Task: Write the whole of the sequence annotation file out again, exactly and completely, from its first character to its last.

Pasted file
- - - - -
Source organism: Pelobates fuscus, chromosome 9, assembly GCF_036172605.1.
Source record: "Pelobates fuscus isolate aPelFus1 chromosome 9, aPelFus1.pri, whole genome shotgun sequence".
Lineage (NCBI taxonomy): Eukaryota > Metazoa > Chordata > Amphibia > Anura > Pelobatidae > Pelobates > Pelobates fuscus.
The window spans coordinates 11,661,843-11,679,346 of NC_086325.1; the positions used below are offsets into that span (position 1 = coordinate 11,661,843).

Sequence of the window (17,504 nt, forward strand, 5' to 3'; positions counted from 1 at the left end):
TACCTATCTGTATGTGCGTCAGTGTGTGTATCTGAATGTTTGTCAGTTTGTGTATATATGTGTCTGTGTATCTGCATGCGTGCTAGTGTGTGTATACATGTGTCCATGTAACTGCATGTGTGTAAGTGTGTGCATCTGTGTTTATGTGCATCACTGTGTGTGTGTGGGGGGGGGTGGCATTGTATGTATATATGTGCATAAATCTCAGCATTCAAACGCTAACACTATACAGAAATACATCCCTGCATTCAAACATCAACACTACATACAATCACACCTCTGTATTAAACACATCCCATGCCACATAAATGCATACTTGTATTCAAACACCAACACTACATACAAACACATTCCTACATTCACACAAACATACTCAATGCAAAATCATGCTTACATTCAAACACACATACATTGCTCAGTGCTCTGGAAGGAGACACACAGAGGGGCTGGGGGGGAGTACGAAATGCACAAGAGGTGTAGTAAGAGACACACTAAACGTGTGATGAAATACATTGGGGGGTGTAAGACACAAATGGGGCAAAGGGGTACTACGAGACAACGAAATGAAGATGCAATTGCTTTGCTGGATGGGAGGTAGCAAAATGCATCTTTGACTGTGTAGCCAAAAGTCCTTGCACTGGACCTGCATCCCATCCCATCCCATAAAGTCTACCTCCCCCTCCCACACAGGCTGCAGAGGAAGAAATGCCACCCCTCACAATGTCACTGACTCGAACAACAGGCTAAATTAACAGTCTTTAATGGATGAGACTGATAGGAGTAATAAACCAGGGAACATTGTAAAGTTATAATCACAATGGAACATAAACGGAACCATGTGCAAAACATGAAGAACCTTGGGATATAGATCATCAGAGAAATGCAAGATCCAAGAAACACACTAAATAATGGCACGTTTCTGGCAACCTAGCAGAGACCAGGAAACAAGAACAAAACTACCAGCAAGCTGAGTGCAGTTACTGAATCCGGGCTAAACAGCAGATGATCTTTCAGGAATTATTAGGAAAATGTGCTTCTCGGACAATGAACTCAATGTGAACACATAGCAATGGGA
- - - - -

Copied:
Source organism: Pelobates fuscus, chromosome 9, assembly GCF_036172605.1.
Source record: "Pelobates fuscus isolate aPelFus1 chromosome 9, aPelFus1.pri, whole genome shotgun sequence".
Lineage (NCBI taxonomy): Eukaryota > Metazoa > Chordata > Amphibia > Anura > Pelobatidae > Pelobates > Pelobates fuscus.
The window spans coordinates 11,661,843-11,679,346 of NC_086325.1; the positions used below are offsets into that span (position 1 = coordinate 11,661,843).

Sequence of the window (17,504 nt, forward strand, 5' to 3'; positions counted from 1 at the left end):
TACCTATCTGTATGTGCGTCAGTGTGTGTATCTGAATGTTTGTCAGTTTGTGTATATATGTGTCTGTGTATCTGCATGCGTGCTAGTGTGTGTATACATGTGTCCATGTAACTGCATGTGTGTAAGTGTGTGCATCTGTGTTTATGTGCATCACTGTGTGTGTGTGGGGGGGGGTGGCATTGTATGTATATATGTGCATAAATCTCAGCATTCAAACGCTAACACTATACAGAAATACATCCCTGCATTCAAACATCAACACTACATACAATCACACCTCTGTATTAAACACATCCCATGCCACATAAATGCATACTTGTATTCAAACACCAACACTACATACAAACACATTCCTACATTCACACAAACATACTCAATGCAAAATCATGCTTACATTCAAACACACATACATTGCTCAGTGCTCTGGAAGGAGACACACAGAGGGGCTGGGGGGGAGTACGAAATGCACAAGAGGTGTAGTAAGAGACACACTAAACGTGTGATGAAATACATTGGGGGGTGTAAGACACAAATGGGGCAAAGGGGTACTACGAGACAACGAAATGAAGATGCAATTGCTTTGCTGGATGGGAGGTAGCAAAATGCATCTTTGACTGTGTAGCCAAAAGTCCTTGCACTGGACCTGCATCCCATCCCATCCCATAAAGTCTACCTCCCCCTCCCACACAGGCTGCAGAGGAAGAAATGCCACCCCTCACAATGTCACTGACTCGAACAACAGGCTAAATTAACAGTCTTTAATGGATGAGACTGATAGGAGTAATAAACCAGGGAACATTGTAAAGTTATAATCACAATGGAACATAAACGGAACCATGTGCAAAACATGAAGAACCTTGGGATATAGATCATCAGAGAAATGCAAGATCCAAGAAACACACTAAATAATGGCACGTTTCTGGCAACCTAGCAGAGACCAGGAAACAAGAACAAAACTACCAGCAAGCTGAGTGCAGTTACTGAATCCGGGCTAAACAGCAGATGATCTTTCAGGAATTATTAGGAAAATGTGCTTCTCGGACAATGAACTCAATGTGAACACATAGCAATGGGA